Thanks for your reply. It actually made me thinking outside the box. ) - to search outside Ireland and UK ........ and I found out that this is a half real of Ferdinand and Isabella of Spain.!!! It was a long way for the coin to South of Ireland. My second token is actually a coin weight. I couldn't find exact the same one online, but these two were find together, so i can assume that its Spanish as well....
This is what i found:
This stamped coin, issued by Ferdinand and Isabella of Spain, was minted in Seville at around the time of Columbus and found in Sark in 2005. The good quality of its silver made Spanish coinage desirable among traders in western Europe, and may account for this coin's survival in damp pasture on manorial land in Sark. Reáls were legal currency in England during the reign of Queen Mary, but were prohibited by Elizabeth I in 1561. Channel Islanders used several different currencies, mostly French in origin. The Sark half reál was found lying close to a silver douzain of Charles IX of France from c.1570. Sark was a stopping place for pirates in the early 16th century. It was occupied by French soldiers 1549-53 and again in 1560-62, before being permanently settled for the English Crown by Jerseyman Helier De Carteret in 1562.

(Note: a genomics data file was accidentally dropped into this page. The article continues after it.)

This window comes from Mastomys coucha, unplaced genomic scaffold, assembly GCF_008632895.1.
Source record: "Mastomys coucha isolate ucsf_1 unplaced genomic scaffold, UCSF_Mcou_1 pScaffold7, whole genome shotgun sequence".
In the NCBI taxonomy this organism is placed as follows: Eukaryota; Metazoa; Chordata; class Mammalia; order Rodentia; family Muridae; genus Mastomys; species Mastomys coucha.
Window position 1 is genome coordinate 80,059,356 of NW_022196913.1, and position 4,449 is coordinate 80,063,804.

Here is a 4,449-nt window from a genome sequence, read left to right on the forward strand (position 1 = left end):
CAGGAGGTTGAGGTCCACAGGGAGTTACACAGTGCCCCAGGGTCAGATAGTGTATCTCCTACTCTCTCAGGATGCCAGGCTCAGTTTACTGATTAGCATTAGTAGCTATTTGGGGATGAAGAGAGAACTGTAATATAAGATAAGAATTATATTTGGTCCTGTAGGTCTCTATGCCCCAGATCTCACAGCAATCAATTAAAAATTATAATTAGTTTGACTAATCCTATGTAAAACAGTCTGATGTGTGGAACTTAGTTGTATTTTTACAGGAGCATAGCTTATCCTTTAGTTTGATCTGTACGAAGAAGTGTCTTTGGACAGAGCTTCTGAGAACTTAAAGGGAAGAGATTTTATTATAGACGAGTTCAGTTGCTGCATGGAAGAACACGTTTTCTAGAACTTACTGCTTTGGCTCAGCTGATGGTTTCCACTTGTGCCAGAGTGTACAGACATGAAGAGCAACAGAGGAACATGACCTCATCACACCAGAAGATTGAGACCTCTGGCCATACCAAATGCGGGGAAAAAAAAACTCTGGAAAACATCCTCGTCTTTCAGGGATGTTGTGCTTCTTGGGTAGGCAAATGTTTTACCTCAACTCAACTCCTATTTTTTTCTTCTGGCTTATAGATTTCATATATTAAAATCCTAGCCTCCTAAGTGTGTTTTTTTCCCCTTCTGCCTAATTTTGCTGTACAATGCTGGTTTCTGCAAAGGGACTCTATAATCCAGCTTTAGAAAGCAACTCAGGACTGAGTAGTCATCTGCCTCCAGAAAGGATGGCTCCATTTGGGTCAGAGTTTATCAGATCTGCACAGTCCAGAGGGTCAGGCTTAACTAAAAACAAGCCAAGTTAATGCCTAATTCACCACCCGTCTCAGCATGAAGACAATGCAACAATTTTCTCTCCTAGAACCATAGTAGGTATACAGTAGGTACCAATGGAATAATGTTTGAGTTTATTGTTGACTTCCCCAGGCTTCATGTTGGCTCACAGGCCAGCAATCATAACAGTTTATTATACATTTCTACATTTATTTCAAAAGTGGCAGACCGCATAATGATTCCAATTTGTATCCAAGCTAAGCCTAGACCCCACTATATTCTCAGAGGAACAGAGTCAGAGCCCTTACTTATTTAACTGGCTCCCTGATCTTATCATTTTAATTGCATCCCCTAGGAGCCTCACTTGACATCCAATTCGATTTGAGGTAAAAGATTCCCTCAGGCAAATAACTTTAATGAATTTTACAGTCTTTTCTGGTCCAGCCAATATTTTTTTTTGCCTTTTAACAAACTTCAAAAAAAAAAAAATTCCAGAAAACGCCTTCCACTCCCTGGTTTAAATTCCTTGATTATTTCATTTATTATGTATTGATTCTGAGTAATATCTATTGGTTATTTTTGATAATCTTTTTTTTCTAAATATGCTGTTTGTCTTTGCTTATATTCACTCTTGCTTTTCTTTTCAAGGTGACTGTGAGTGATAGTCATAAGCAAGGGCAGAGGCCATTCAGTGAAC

and from wikipadia:
1479–1516 Ferdinand and Isabella
 1497 Medina del Campo
Real ® = 34 Maravedíes (mrs)
After the Spanish kingdoms were united under Ferdinand of Aragon and Isabella of Castile and soon after the conquest of Granada, the Spanish monetary system was reformed.This caused some damage to the kingdom. The maravedí had served as the Spanish money of account since the 11th century, but on June 2, 1497 the Ordinance of Medina del Campo (site of the great international fairs) made the real the unit of account, with the maravedí defined as a fraction of it (the 34th part). The standard silver coin became the real of 3·434 g, 0·9306 fine (3·195 g silver), rated 34 maravedíes. There was also a half, a 3, and a 6-real coin. This reform adopted the excelente (called ducado from 1504) for gold, a copy of the Venetian ducat, 3·521 g, 23¾ carats fine (3484·442 mg gold), rated 375 maravedíes. A third standard coin was the blanca, a small coin of 1·198 g, worth half a maravedí. The blanca was a copper coin containing a trace of silver, a type of coin known as billon, vellón in Spanish. This was the monetary system that the Spaniards brought to the New World.